I have spent a few hours playing Wildscapes and here are some thoughts about the game and a new direction Playrix is taking with it. 



After Homescapes came out in 2016, Playrix has kept silence for two years. There have been no new releases until the middle of this August. But the company hasn’t been idle. It has become bigger. Much bigger. Its monthly sales have grown by more than seven times. It is no longer just a studio from Eastern Europe that got lucky. Today, Playrix is one of the world’s top grossing companies with its mobile revenue exceeding that of either Netflix or Tinder. That calls for some attention, right?

Last week Playrix rolled out a new installment in its match-3 series responsible for most of the company’s earnings. The new game is called Wildscapes. It’s the studio’s first game in the franchise to discard the narrative meta-gameplay that was Playrix’s own invention within the genre, the secret sauce of their games. When they made Gardenscapes just three years ago, integrating a story into a casual free-to-play game looked like a real innovation. Their next game Homescapes further proved the viability of the idea. The title became a hit and a role model for other developers.

Wildscapes is different. There is no story. Rich narrative with memorable characters, funny situations and a never-ending soaplike timeline is gone. Its place is taken by simple and even ascetic building gameplay where you get golden coins from match-3 levels and spend them on non-interactive animals and decorations. “Wildscapes gives more freedom to players. It’s like sandbox that players can develop in any way they want,” the developers said.


Building meta in Wildscapes

That sounds strange coming from the studio that made a rich narrative in match-3 a modern industry standard. And for the loyal audience of the previous Playrix titles it’s outright disappointing. But it feels justified in a situation when all casual games companies are copying your ideas and concepts. Viveyard Valley by Jam City, Matchington Mansion by Firecraft Studios, Lily’s Garden by Tactile Games, to name just a few games that try to recreate Playrix’s success.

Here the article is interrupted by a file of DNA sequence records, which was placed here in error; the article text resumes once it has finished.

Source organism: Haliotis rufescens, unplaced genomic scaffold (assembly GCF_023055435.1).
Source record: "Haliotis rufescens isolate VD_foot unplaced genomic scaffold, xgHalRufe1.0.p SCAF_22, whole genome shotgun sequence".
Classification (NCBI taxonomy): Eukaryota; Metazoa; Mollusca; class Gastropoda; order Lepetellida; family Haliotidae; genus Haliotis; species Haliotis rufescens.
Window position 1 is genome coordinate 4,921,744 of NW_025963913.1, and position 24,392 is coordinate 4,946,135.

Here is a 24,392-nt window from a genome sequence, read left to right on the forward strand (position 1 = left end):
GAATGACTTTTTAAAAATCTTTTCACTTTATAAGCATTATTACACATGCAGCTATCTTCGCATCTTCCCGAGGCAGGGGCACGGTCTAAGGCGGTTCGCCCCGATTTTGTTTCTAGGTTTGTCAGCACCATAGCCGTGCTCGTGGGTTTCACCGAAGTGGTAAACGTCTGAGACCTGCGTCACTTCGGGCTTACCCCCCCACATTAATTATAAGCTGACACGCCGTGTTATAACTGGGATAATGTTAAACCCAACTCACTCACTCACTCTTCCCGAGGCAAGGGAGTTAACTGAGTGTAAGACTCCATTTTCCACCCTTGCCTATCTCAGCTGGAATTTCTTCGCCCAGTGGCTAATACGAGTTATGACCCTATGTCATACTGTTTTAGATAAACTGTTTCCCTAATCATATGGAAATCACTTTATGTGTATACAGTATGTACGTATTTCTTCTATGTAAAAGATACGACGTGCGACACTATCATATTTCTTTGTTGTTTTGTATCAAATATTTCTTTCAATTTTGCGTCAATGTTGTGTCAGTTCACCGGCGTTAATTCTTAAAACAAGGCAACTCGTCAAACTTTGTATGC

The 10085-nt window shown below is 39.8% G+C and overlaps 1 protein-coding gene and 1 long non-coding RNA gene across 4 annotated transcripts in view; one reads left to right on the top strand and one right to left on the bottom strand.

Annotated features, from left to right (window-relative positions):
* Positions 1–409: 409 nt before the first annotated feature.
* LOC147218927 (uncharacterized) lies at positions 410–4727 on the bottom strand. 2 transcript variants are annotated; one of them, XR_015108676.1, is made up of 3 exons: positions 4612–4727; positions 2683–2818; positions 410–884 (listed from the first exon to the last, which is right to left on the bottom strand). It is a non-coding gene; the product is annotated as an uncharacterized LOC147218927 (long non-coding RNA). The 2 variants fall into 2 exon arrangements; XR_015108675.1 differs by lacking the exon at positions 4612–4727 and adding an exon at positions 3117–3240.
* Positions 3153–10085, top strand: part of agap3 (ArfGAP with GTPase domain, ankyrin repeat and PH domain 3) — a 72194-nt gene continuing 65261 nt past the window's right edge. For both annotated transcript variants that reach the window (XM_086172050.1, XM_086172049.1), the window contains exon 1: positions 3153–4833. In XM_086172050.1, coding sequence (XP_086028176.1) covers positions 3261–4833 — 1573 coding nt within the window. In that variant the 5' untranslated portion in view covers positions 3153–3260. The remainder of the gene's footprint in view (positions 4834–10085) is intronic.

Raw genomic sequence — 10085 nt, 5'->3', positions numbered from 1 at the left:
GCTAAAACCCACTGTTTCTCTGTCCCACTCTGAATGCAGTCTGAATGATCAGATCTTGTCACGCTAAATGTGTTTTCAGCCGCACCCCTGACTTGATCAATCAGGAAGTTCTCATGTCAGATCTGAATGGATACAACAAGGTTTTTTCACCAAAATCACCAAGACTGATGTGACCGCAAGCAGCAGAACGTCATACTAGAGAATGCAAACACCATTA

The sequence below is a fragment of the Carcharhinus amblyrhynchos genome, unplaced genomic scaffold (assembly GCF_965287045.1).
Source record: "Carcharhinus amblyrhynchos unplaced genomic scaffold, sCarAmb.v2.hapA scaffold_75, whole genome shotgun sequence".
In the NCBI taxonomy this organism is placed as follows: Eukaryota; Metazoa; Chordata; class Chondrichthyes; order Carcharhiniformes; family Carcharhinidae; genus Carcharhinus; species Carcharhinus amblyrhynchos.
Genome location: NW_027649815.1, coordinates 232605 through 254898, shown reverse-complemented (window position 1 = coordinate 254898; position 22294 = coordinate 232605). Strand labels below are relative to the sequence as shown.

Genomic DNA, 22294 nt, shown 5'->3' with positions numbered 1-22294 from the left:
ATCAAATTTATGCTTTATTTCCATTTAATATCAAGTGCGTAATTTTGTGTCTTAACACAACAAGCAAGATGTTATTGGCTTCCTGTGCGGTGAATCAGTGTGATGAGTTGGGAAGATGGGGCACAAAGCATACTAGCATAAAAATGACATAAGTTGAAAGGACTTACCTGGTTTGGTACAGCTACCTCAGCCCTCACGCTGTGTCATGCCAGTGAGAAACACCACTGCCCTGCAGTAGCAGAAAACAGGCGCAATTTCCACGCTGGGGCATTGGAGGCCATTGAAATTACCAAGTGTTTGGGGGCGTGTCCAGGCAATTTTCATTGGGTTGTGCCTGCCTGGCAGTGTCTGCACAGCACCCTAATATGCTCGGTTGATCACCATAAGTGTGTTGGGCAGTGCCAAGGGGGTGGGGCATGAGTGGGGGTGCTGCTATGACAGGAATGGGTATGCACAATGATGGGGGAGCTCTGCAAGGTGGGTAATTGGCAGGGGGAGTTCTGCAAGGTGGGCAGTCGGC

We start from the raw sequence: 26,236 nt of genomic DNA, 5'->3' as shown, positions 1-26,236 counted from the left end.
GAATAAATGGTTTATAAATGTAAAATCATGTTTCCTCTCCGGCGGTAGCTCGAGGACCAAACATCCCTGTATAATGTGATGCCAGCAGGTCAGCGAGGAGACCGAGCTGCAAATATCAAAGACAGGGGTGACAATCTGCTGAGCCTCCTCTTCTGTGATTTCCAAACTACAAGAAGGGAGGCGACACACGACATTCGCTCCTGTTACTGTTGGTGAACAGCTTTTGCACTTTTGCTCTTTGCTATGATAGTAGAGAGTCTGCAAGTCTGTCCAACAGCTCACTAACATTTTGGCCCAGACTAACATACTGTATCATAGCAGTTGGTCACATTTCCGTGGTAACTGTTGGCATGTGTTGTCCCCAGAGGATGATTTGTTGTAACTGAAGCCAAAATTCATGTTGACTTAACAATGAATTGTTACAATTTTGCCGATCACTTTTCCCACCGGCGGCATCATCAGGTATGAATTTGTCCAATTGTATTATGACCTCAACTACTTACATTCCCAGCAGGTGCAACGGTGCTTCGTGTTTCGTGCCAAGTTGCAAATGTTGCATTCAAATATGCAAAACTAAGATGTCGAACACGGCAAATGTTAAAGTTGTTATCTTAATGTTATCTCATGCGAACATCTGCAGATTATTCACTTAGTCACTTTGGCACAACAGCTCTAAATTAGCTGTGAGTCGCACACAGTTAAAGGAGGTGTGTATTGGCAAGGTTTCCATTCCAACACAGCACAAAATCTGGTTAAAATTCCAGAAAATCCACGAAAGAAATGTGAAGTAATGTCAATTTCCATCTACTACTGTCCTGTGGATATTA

It is the abundance of high quality clones that look and feel identical that could have prompted the company to try a different approach so that their new game stands out. But it came at a price. Experimenting with meta-gameplay had a negative impact on D1 retention of Wildscapes. It’s 38%, which is still high, just not as high as the one Homescapes had two years ago at 68%.

There is a popular opinion that these days many companies discontinue the development of games with D1 retention under 40% during soft launch. Funny thing, only 15% games on the market can boast D1 retention rate above 35%, according to GameAnalytics. However, leading companies like Playrix, King or Zynga might not be content with anything lower than 40%. So why is Wildscapes still alive? Was there maybe some other reason for the company to change their stance on meta-gameplay?

The rationale for this becomes clear after you spend several hours with the game. It looks and sounds like it was made with the Chinese market in mind. This doesn’t make it an Asian game (it still feels like a high-end Western product), but it is fairly obvious who its intended target audience is. And it’s very refreshing. We got used to the situation when the majority of developers — if they are not from Asia-Pacific region — are clearly trying to cater to the North American market.

Playrix might count on Wildscapes to enhance its presence in the Middle Kingdom where your typical European story about a butler, inheritance and an old house just doesn’t work like it does in the United States. The studio’s sales in China are very impressive for a non-local company, but they are pretty mediocre in comparison with the domestic top market players. So it’s only natural for Playrix to see there an opportunity to beef up its presence in the saturated Asian market.


Undeniable cuteness of Wildescapes

To really unlock a new market, you have to play by its rules. If Wildscapes is to be a success in China, the narrative might have to go. Top Chinese match-3 games don’t have stories, they are about animals and have very cute visuals. This absolutely defines Wildscapes, its mascot a red panda and its core-gameplay music having dizi (national flute) elements.

You want to get something, you pay a price. Moderate performance in the West might potentially become the price Playrix would have to pay to truly hit it off with the Chinese market.